Here are the things the scriptures tell us about these two who held what we often call the Preparatory or Lesser Priesthood.

  • They were full of the Holy Ghost and wisdom (Acts 6:3).
  • Stephen did great miracles and wonders among the people (Acts 6:8).
  • Enemies of the word were not able to resist the wisdom and spirit by which Stephen spoke (Acts 6:10).
  • Stephen’s face appeared to his enemies as though it “had been the face of an angel” (Acts 6:15).
  • Philip preached Christ in Samaria and the people “with one accord gave heed” to him (Acts 8:6).
  • Philip cast out evil spirits and healed the sick (Acts 8:7).
  • Philip performed miracles and signs (Acts 8:13).
  • Philip was led by the Spirit to the Ethiopian Eunuch whom he taught and baptized, and then was carried away by that same Spirit (Acts 8:26-39).

It would be a terrible misconception for holders of the Aaronic Priesthood to suppose that their opportunities were somehow limited because their priesthood was a preparation for, or of lesser significance than the Melchizedek. Stephen and Philip were called to serve tables, and they did their duties, but they also magnified their callings and undertook to build the Kingdom whenever there was an opportunity.

Wilford Woodruff served part of his mission in Arkansas while he was a Priest. His companion was an Elder. They knew there was a member of the Church in their area and undertook to locate him. The night before they found his home, Wilford had a dream.

“I dreamed that an angel appeared to us and pointed out a certain path that we must follow, and that the blessings of God would attend us in following that path. As we went along this path we came to a log cabin with a wall on each side ten or fifteen feet high. This road led right through that building. When I went to the door and opened it, it was full of large serpents. My companion said he was not going into that room. Says I, “I am, or I’ll die trying. The Lord told us to follow that path, and I am going to walk in it, unless I am stopped by some power that I know not of.” I stepped into the door…” (Deseret Evening News, Vol. 55, #21, 7 Nov. 1896, from a sermon at Weber Stake Conference in Ogden, 19 Oct. 1896).

Part of doing our duty must be to follow the path the Lord points out to us, regardless of the hazards involved.

Later, during this same mission, Wilford and his companion journeyed toward Memphis. As they waded through what he called alligator swamps and wetlands, his companion, an elder, became discouraged, left him lame sitting on a log, and returned to his home in Kirtland. Wilford prayed and was healed, and continued on his way. He reported that when he arrived in Memphis he had waded “through one hundred and seventy miles of mud to save the people” (Matthias Cowley, Wilford Woodruff).

He stopped at the best tavern and asked for a meal and a bed. The owner, seeing his condition and learning that he claimed to be a preacher, decided to have some fun with him, and offered to take care of him if he would preach. After a fine dinner that evening, he preached what he would later call, “One of the best sermons of my life.”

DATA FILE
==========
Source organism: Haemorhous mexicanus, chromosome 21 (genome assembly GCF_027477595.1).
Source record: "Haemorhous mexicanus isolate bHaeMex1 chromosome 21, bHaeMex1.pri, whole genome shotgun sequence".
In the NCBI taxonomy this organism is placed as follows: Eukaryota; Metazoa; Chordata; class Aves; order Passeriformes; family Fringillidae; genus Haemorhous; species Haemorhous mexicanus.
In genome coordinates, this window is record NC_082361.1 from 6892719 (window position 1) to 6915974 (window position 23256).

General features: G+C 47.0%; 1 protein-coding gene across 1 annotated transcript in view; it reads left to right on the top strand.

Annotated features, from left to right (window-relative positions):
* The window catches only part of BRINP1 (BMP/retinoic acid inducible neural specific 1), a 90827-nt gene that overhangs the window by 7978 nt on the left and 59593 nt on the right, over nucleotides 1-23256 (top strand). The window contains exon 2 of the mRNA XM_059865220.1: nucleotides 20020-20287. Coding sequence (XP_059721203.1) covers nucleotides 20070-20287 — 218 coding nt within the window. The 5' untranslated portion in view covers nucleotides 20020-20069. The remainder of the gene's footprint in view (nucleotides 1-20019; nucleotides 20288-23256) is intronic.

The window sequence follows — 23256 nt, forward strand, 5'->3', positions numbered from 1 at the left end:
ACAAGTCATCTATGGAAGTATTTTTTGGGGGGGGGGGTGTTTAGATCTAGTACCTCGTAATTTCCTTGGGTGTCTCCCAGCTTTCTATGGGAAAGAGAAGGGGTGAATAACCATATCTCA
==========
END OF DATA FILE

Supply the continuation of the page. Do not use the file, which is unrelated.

Part of magnifying our calling and doing our duty must be a willingness to slog through many miles of mud to save the people.

Another example of the way we ought to feel about the Aaronic Priesthood comes from Malieatoa Fitisimanu. He was a high chief in the islands and was in line to be the next royal king of Samoa. He was 6’ 4” tall, weighed about 500 pounds, and was very athletic. Malieatoa was informed that he could be king if he would renounce Mormonism and be a member of the dominant religion of the islands. Upon hearing the demand, he replied, “I would rather be a deacon in the Mormon Church than king of all Samoa” (Church News, 5 January 1991, p. 11).

I feel certain that the attitude this great man had about the priesthood is the attitude my father hoped I would develop when he handed me that letter fifty-nine years ago.

We do not usually have the same opportunities that Stephen and Philip and Wilford and Malietoa had to magnify our callings. But we all have priesthood duties, and we can determine to do them extremely well.

My fourteen year-old son, Stephen, named after the man in Acts 6, asked me for permission to roller-blade his way up Provo Canyon to Bridal Veil Falls. This I strictly forbade, because with the inherent intelligence that all fathers possess, I knew that this was far too dangerous an activity. So instead of taking a leisurely ride up the canyon on the well-marked and level bike path, he and his friends went roller-blading at the Orem Recreation Center. Outside. On the steps. After his second leap over a short flight of stairs, his feet went forward at a higher rate of speed than the rest of him. As he fell over backward, he threw his arm out behind him to break his fall. What he broke was his arm.

We got him patched up at the emergency room (it was Saturday), but the next day at Church he was in a lot of pain, so when the deacons were assigned to make call-backs to the families that were not home last week for fast-offering collections, I thought he would use his arm and his pain as excuses to go home instead. But he accepted an assignment. When I asked him why, he replied, “Jesus said we should do our duty. He didn’t say we should do our duty unless our arm is broken.”

Here are some principles that will assist you as you seek for the power of the Aaronic Priesthood in your life, or assist those around you as they seek that power.

  • Magnify your calling like Stephen and Philip.
  • Walk the path the Lord has assigned to you, even through a house full of serpents.
  • Be willing to slog through the mud for a lot of miles to save the people.
  • Treasure the priesthood. It matters more than any earthly recognition.
  • Do your duty even if your arm is broken.